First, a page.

Despite the growing awareness and popularity of runes over the past thirty years or so, there is still a lot of confusion about what runes actually are. Rune sets, especially the Elder Futhark, are often sold inscribed on small rocks, leading many people to believe that the rocks themselves are "runes". However the runes can be inscribed on almost anything: rocks, wood, cardstock, bone, even metal.

Another mistake is thinking that the runic characters are runes rather than representations of the runes. The characters are indeed symbolic representations of the runes, and can be used to invoke runic power, but the runes themselves are nothing less than sacred mysteries. In Old English, the language of the Anglo-Saxons, the word rún means a secret. It is the stem of other Old English words such as rúnian (to speak in a whisper), rúnlic (mysterious) and rúnwita (councilor or sage, one who is learned in the mysteries).

It may help you to think of the runes as a sort of magical language, and, like other languages, there are local "dialects", each with its own mysteries. These mysteries have been preserved for us in three Rune Poems. A Rune Poem describes the runes - the mysteries - of its own "dialect". These three works are:

  • The Old English Rune Poem. It was recorded in the 8th or 9th century, but, like all three Rune Poems, is probably much older than this.
  • The Icelandic Rune Poem is the second oldest source of rune lore, recorded in the 15th century.
  • The Norse Rune Poem, the youngest of the three, was recorded in the 17th century.
  • There are also three rune sets (with local variations), but these do not correspond exactly with the three poems. The rune sets are:

  • The Elder Futhark, which was used from the 2nd-8th centuries. There are 24 runes in the Elder Futhark, although it is often marketed on stones or clay chips with an extra "blank rune". This extra piece, of course, is not a rune at all since there is no runic character inscribed on it. The Elder Futhark is the oldest set of runic symbols. Unfortunately nothing is known about its mysteries. Everything that has ever been written about the mysteries of the Elder Futhark has been taken from the Rune Poems (which do not address these early runes), or from an author's personal intuitions.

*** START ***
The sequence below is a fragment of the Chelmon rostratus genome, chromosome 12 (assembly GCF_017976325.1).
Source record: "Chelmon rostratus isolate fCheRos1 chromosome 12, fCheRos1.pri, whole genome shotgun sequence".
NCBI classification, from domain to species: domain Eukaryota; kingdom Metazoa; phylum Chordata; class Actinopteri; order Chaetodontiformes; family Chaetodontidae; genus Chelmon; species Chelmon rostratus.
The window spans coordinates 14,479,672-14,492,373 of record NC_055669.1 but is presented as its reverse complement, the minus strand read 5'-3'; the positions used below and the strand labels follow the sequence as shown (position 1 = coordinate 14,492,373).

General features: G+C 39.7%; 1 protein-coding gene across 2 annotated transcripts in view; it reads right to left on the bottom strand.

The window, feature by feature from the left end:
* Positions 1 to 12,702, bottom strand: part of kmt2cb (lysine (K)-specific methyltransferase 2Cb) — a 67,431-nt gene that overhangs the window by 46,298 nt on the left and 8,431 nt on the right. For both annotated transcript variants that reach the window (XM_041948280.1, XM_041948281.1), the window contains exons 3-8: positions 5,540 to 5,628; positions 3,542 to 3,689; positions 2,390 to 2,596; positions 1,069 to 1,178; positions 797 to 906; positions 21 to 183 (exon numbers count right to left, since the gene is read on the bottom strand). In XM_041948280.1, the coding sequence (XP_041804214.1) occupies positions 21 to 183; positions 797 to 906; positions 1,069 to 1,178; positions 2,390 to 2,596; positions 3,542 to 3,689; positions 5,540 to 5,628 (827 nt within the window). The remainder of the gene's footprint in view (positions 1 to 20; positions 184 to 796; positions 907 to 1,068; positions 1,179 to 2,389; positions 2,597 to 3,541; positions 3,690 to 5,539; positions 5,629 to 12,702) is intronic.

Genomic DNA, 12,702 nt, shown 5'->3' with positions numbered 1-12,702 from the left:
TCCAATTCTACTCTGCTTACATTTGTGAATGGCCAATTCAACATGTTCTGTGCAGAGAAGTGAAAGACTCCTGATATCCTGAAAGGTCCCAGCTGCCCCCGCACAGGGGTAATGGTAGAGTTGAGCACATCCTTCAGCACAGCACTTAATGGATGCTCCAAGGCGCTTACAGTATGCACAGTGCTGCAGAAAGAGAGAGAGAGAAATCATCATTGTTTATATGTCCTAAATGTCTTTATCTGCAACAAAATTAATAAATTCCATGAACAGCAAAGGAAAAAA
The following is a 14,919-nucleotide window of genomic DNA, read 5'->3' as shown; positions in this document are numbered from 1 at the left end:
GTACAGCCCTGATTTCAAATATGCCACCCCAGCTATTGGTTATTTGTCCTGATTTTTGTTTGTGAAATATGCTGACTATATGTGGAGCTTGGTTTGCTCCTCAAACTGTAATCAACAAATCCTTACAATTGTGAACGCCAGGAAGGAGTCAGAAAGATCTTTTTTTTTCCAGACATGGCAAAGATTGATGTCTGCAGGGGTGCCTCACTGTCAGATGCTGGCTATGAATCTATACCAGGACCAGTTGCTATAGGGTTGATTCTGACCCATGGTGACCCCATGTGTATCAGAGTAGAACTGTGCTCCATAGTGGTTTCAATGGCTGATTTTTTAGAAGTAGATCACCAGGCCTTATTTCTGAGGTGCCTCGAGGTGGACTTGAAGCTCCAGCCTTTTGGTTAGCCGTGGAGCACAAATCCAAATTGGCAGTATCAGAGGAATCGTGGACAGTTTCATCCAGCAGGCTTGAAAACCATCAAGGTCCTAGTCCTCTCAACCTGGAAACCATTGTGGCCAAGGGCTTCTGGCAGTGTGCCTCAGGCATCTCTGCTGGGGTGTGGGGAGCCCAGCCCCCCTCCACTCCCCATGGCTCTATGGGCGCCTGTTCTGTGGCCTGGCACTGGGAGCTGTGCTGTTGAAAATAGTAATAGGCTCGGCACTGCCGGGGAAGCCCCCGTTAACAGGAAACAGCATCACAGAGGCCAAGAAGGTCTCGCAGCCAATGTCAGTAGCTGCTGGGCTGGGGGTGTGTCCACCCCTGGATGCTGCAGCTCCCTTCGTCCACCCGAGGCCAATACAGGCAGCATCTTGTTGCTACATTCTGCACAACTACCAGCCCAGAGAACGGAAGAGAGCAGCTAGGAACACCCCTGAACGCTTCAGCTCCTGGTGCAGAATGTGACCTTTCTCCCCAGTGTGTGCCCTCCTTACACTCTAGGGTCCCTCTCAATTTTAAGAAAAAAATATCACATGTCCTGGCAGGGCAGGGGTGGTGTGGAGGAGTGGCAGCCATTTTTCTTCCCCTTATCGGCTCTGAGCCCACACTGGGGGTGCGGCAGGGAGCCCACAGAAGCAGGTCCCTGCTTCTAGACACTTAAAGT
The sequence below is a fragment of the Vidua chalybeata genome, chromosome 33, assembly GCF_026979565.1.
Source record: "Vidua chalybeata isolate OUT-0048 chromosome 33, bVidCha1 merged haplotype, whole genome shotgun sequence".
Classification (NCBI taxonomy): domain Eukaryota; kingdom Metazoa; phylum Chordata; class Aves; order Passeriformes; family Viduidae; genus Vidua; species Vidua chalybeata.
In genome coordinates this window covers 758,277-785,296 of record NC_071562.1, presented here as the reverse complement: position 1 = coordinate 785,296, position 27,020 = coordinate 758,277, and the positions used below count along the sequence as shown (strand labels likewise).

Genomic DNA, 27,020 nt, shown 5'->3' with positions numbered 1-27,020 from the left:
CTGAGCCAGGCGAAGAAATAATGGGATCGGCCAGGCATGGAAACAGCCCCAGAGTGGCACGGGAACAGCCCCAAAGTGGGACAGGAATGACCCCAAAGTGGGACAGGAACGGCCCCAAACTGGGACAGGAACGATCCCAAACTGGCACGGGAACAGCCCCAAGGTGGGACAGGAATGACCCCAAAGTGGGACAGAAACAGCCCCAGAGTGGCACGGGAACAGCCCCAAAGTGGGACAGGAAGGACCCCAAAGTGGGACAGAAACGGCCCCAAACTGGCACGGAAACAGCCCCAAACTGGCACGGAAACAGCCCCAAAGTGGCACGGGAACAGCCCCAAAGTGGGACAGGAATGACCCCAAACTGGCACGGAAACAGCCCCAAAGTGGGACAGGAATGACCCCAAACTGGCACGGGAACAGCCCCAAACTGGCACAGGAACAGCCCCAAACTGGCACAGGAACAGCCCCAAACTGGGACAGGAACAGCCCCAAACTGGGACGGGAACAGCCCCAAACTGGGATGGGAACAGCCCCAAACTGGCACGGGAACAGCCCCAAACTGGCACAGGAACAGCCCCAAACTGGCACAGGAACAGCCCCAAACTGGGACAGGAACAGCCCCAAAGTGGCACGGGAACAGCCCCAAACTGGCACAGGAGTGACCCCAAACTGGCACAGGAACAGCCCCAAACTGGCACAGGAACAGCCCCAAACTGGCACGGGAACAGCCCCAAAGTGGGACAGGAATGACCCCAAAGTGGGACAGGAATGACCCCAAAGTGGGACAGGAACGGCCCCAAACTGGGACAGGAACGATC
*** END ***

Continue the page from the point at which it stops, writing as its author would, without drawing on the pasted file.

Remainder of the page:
• The Futhorc, which was used in England from the 5th-11th centuries. There are two variations: a set of 29 runes, and a set of 33 runes (the latter sometimes referred to as Northumbrian Runes). The mysteries of the 29 runes have been preserved in the Old English Rune Poem.

  • The Younger Futhark was used in Scandinavia and Iceland from the 9th-11th centuries. There are 16 runes in the Younger Futhark, but these runes can be expressed and interpreted in two different "dialects" as described in the Norse Rune Poem and Icelandic Rune Poem, respectively.
  • These three rune sets, while sharing similarities, are NOT interchangeable. Just as the American word "bum" and the British word "bum" have completely different meanings, a rune can represent wholly different mysteries depending on which runic dialect you are working with. For example, in the Old English Rune Poem, the mystery of the rune Cen is described:

    The pine is a tree known to all for its flame
    shining and brilliant, it often burns
    where the people relax inside.

    Let's compare this to the corresponding rune in the Norse Rune Poem, which says:

    The sore is fatal to children,
    death makes a corpse pale.

    As you can see, these are two entirely unrelated mysteries. This is why attempting to apply the mysteries of the Old English Rune Poem (or the other two Rune Poems) to the Elder Futhark is an error. We can do no more than hypothesize the mysteries of the Elder runes. And if you are going to work with the Old English mysteries, it only makes sense to use all 29 runes described in the Old English Rune Poem! For a Saxon Pagan to use the runes of the Elder Futhark is like working with the Tarot and throwing out the suit of Pentacles. Ignoring those additional runes means you are working with only 83% of the mysteries.

    Historically, runes were used more for active magic than for divination. Runes of triumph were often inscribed on swords, shields and knives. Runestone monuments (boulders with ancient runic inscriptions) sometimes included a statement that the runes etched into the stone would bring misfortune and death to anyone who tried to destroy the monument.

    Included here are two additional rune pages. One gives the full Old English Rune Poem for those who would study the mysteries. The other is a divinatory oracle for those who are looking for some insight into a problem or situation.

     

     


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